Lonesome River Band Announces New Album, ‘Singing Up There: A Tribute to the Easter Brothers’
June 23, 2021
Bluegrass songs about bluegrass seem to be turning up everywhere these days, but while there are plenty of single songs name-checking the music’s pioneers and all-star collaborative albums honoring generational legacies, a full-length tribute by one working band honoring another working band from days gone by is still a rarity. That makes Singing Up There: A Tribute to the Easter Brothers, the new album from Lonesome River Band—itself a legendary group heading toward its 40th anniversary—almost necessarily of note, but from the project’s opening notes, the music itself makes the decisive argument that this is one exciting set.
Pioneers in turning the already significant strain of gospel themes in songs performed by first-generation bluegrass artists like Bill Monroe, Flatt & Scruggs and, especially Reno & Smiley—friends from the group’s earliest days—into an exclusive focus, The Easter Brothers helped to pave a “bluegrass gospel” road that would be traveled by a steady stream of acts who channeled their Christian convictions into a musical world ruled by banjos and fiddles, flat-top guitars and mandolins. For well over a half century, the Brothers were a regular presence in churches, at festivals, on television and radio shows, and made an avalanche of records, while contributing a number of songs to the bluegrass, and especially bluegrass gospel songbooks.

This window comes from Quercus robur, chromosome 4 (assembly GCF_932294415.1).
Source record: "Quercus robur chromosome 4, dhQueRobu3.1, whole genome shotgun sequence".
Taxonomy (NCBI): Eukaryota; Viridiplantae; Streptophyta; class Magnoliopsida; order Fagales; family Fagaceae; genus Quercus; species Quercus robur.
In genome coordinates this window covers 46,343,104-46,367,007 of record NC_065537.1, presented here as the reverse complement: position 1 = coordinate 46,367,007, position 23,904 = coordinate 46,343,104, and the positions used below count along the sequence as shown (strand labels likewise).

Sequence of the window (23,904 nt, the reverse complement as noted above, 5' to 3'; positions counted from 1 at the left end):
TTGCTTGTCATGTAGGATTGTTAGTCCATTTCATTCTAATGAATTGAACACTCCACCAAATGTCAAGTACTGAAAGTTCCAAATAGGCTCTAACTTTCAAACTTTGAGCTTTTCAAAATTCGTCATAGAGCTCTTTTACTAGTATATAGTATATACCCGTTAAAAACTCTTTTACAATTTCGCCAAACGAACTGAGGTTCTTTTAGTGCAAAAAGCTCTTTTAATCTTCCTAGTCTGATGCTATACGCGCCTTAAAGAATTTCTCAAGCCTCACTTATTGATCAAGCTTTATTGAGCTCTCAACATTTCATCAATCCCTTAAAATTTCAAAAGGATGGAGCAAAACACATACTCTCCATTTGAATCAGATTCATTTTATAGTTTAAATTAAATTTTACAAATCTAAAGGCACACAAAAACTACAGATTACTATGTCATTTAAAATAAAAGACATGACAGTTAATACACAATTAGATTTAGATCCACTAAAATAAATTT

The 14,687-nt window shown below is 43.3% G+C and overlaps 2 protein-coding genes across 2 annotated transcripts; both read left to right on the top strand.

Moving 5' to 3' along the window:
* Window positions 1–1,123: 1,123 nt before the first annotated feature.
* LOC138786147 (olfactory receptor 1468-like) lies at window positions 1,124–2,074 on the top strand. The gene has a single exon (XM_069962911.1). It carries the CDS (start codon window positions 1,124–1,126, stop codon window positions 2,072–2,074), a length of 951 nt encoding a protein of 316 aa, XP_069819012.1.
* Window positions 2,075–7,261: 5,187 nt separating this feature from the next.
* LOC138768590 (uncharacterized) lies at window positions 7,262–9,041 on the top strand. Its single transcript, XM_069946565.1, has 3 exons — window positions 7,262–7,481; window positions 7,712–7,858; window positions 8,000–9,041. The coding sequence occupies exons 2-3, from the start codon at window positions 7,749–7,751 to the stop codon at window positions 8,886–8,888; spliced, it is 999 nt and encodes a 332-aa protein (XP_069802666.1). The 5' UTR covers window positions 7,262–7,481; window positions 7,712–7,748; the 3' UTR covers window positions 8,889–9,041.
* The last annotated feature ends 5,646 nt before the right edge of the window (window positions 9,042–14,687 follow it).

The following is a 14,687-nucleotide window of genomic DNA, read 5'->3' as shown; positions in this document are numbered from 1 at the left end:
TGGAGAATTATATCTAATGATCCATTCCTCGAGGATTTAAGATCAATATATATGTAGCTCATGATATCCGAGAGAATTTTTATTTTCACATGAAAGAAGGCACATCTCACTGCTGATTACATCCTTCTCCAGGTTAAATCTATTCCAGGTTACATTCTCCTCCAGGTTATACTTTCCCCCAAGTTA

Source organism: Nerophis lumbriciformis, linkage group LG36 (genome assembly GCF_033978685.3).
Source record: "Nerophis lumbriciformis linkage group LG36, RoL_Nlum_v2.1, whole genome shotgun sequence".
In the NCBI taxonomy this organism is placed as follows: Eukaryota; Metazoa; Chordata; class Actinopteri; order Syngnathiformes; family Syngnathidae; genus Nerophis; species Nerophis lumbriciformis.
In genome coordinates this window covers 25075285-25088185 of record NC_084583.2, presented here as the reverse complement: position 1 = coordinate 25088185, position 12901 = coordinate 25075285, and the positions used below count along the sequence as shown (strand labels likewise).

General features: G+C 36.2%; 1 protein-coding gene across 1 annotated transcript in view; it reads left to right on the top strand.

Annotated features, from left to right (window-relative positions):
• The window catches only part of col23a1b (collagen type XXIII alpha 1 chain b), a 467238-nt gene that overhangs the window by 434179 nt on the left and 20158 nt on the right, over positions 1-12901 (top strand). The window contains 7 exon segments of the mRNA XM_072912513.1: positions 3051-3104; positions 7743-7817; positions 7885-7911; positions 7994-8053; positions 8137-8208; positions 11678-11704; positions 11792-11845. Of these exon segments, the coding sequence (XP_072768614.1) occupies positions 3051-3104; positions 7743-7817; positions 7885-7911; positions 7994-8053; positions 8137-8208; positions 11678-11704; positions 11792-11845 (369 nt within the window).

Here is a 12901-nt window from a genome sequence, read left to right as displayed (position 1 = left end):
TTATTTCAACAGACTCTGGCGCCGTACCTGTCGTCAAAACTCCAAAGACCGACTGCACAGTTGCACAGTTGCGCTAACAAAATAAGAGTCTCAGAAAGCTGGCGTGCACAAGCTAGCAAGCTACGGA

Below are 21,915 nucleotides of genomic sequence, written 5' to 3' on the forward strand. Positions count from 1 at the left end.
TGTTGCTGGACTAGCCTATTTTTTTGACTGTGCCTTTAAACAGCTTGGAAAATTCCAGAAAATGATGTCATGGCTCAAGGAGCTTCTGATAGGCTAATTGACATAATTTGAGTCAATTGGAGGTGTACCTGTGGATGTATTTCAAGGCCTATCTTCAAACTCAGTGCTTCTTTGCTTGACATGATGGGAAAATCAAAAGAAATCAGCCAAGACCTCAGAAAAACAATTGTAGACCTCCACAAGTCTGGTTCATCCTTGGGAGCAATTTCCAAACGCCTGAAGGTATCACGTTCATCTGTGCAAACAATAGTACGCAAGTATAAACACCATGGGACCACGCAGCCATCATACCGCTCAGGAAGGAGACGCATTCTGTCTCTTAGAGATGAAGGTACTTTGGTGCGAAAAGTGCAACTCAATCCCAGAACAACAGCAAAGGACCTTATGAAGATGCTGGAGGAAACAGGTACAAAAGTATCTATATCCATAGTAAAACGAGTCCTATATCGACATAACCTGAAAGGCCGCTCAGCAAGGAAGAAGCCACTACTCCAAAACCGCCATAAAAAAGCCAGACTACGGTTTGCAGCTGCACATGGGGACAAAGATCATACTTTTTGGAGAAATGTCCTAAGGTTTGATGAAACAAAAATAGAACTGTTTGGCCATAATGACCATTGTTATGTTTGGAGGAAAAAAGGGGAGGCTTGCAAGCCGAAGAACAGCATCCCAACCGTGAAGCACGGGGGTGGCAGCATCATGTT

“Growing up in Patrick County, Virginia, I was influenced by a lot of Bluegrass Gospel,” recalls Lonesome River Band’s award-winning banjo player, harmony vocalist and leader, Sammy Shelor. “One of the strongest groups in that genre was The Easter Brothers, from just down the road in Mount Airy, North Carolina. Their songwriting and harmonies were so strong and inspiring to me in my youth, and it has stayed in my heart all these years. We are so happy to be able to pay tribute to these fine gentlemen and the legacy they have created.”
With years of playing together under their belts, this edition of LRB—Shelor, fiddler Mike Hartgrove, singers Brandon Rickman (guitar), Jesse Smathers (mandolin) and bassist Barry Reed—echoes the Brothers’ long familiarity with one another as they explore the breadth of the Brothers’ career and catalog. There are Southern Gospel-flavored songs like “Standing on the Banks,” mountain-flavored meditations like the classic “Lord, I’m Just a Branch,” the early favorite, “Every Minute Means a Mile,” the more recent “Little at a Time” (press play above to listen)—this version already a hit single for LRB—and more, each showing a different facet of the Brothers’ catalog and sound, delivered by musicians for whom this sound and these songs are almost second nature.
“We want to sincerely thank the Easter Brothers for all the years these gentlemen shared the blessing of their music all over the country,” adds Shelor, “and the many miles they traveled to do so. It was truly anointed, and done for the glory of God; you can hear it in the lyrics. Please go back and listen to the original recordings of these great songs—it will be a blessing!”